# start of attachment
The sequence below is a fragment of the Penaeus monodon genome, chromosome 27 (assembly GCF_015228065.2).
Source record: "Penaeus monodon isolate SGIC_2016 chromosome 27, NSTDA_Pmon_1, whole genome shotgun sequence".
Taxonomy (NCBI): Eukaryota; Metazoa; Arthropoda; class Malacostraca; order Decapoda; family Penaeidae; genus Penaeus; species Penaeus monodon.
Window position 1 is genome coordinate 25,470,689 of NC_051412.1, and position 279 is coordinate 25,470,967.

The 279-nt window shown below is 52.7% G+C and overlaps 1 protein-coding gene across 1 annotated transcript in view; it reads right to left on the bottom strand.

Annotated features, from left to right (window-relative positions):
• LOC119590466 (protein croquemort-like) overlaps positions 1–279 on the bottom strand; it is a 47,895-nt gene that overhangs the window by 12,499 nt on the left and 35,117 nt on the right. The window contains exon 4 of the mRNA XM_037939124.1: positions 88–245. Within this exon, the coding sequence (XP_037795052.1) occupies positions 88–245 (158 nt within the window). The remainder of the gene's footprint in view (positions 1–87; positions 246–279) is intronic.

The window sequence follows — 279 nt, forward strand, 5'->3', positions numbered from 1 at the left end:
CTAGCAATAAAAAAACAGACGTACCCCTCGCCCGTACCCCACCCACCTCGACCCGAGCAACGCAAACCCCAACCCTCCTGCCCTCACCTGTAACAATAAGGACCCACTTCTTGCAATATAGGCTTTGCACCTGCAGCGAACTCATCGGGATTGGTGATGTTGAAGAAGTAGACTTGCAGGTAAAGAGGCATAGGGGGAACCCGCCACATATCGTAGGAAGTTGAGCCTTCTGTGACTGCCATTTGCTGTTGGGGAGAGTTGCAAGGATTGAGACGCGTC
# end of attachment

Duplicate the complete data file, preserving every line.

The sequence below is a fragment of the Penaeus monodon genome, chromosome 27 (assembly GCF_015228065.2).
Source record: "Penaeus monodon isolate SGIC_2016 chromosome 27, NSTDA_Pmon_1, whole genome shotgun sequence".
Taxonomy (NCBI): Eukaryota; Metazoa; Arthropoda; class Malacostraca; order Decapoda; family Penaeidae; genus Penaeus; species Penaeus monodon.
Window position 1 is genome coordinate 25,470,689 of NC_051412.1, and position 279 is coordinate 25,470,967.

The 279-nt window shown below is 52.7% G+C and overlaps 1 protein-coding gene across 1 annotated transcript in view; it reads right to left on the bottom strand.

Annotated features, from left to right (window-relative positions):
• LOC119590466 (protein croquemort-like) overlaps positions 1–279 on the bottom strand; it is a 47,895-nt gene that overhangs the window by 12,499 nt on the left and 35,117 nt on the right. The window contains exon 4 of the mRNA XM_037939124.1: positions 88–245. Within this exon, the coding sequence (XP_037795052.1) occupies positions 88–245 (158 nt within the window). The remainder of the gene's footprint in view (positions 1–87; positions 246–279) is intronic.

The window sequence follows — 279 nt, forward strand, 5'->3', positions numbered from 1 at the left end:
CTAGCAATAAAAAAACAGACGTACCCCTCGCCCGTACCCCACCCACCTCGACCCGAGCAACGCAAACCCCAACCCTCCTGCCCTCACCTGTAACAATAAGGACCCACTTCTTGCAATATAGGCTTTGCACCTGCAGCGAACTCATCGGGATTGGTGATGTTGAAGAAGTAGACTTGCAGGTAAAGAGGCATAGGGGGAACCCGCCACATATCGTAGGAAGTTGAGCCTTCTGTGACTGCCATTTGCTGTTGGGGAGAGTTGCAAGGATTGAGACGCGTC